I have a relatively long history with Mitcham Industries. I bought it in 2009 for $5 per share and held it all the way until it reached $27 per share. I should have sold it at the peak. Instead, I watched it drop to $15 per share and then sold it. It was still a successful investment. It is always hard to know when to sell.
Unfortunately, I was not able to buy it for $2.50 which is the price that it reach in 2009. Well, today, the stock price is almost back to that level. It is trading for $3.10 per share which gives it a market capitalization of less than $40 million.
Mitcham Industries, a Texas corporation, was incorporated in 1987. The company is the world’s largest lessor of seismic and peripheral equipment to the oil and gas industry. It operates in two segments: equipment leasing and equipment manufacturing. On the leasing side, it purchases seismic equipment from leading manufacturers and leases it out to seismic data acquisition contractors who perform seismic data acquisition surveys on land, in transition zones, and in marine areas. On the manufacturing side, Mitcham Industries manufactures and sells marine seismic equipment mainly through its Seamap subsidiary, which was acquired in 2005.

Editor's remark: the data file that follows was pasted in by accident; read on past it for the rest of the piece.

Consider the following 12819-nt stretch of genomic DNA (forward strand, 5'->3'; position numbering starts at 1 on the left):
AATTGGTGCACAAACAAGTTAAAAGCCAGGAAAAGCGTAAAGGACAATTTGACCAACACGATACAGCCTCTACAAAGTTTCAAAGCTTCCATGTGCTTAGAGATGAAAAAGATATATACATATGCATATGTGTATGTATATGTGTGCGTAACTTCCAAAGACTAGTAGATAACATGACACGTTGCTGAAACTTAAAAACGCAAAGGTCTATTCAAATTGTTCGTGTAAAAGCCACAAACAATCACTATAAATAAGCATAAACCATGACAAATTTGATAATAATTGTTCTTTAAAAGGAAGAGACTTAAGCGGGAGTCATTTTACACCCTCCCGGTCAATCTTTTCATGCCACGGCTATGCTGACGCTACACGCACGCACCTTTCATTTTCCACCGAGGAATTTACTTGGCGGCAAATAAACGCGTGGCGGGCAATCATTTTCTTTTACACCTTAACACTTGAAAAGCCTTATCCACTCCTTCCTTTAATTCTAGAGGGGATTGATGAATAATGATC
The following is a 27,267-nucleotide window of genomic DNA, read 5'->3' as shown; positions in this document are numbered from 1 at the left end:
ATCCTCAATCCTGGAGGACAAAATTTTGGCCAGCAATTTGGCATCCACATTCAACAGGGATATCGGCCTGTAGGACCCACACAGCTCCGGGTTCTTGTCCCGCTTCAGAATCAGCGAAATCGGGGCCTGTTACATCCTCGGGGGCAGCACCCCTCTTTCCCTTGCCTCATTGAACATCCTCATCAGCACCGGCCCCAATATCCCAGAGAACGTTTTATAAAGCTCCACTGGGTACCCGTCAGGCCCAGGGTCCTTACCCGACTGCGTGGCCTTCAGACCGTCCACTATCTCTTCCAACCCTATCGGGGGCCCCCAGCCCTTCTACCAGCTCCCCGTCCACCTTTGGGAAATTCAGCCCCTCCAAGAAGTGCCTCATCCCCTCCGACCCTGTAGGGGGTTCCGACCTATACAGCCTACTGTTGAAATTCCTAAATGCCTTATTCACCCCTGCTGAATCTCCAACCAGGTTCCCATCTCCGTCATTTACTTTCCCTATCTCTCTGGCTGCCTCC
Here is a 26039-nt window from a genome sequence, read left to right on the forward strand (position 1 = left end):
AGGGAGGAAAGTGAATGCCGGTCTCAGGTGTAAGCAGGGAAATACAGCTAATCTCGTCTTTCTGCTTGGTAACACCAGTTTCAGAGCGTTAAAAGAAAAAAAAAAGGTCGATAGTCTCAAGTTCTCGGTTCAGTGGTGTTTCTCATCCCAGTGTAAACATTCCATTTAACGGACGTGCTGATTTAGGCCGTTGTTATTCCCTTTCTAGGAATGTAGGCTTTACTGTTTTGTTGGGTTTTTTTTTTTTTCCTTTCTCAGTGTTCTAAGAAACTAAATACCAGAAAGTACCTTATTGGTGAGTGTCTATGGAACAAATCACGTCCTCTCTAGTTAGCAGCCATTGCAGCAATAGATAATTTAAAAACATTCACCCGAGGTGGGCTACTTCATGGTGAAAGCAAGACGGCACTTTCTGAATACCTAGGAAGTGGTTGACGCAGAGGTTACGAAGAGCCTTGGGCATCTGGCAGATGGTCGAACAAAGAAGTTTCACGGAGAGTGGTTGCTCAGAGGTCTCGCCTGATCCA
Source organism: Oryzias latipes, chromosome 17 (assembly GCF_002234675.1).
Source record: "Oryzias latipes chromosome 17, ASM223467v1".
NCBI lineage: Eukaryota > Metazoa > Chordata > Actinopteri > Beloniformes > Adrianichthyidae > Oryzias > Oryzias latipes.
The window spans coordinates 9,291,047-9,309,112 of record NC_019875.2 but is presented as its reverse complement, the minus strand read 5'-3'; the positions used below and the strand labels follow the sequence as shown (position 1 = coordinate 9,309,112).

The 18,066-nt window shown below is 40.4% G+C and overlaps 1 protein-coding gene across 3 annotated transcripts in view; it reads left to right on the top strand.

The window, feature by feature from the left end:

Seismic equipment is used by contractors to determine where to drill. Because drilling is an expensive undertaking, seismic surveys can save companies a significant amount of money because it decreases the likelihood of dry holes. As shown in the company’s investor presentation, seismic surveying is the first step in producing energy:
Seismic contractors have two choices: they can either purchase or lease the equipment needed to conduct seismic surveys. Some choose to lease because it does not require a significant amount of capital, and it also allows them to supplement their existing equipment for specific jobs and gives them access to a large and diverse seismic equipment pool. Contractors that decide to purchase the equipment from Seamap often become leasing clients in the future.
When I bought it in 2009, I looked at the income statement and I noticed that even though oil price was extremely low, the company was still EBITDA positive. Well, today, it is exactly the same.
Disclosure: I don’t currently own any Mitcham Industries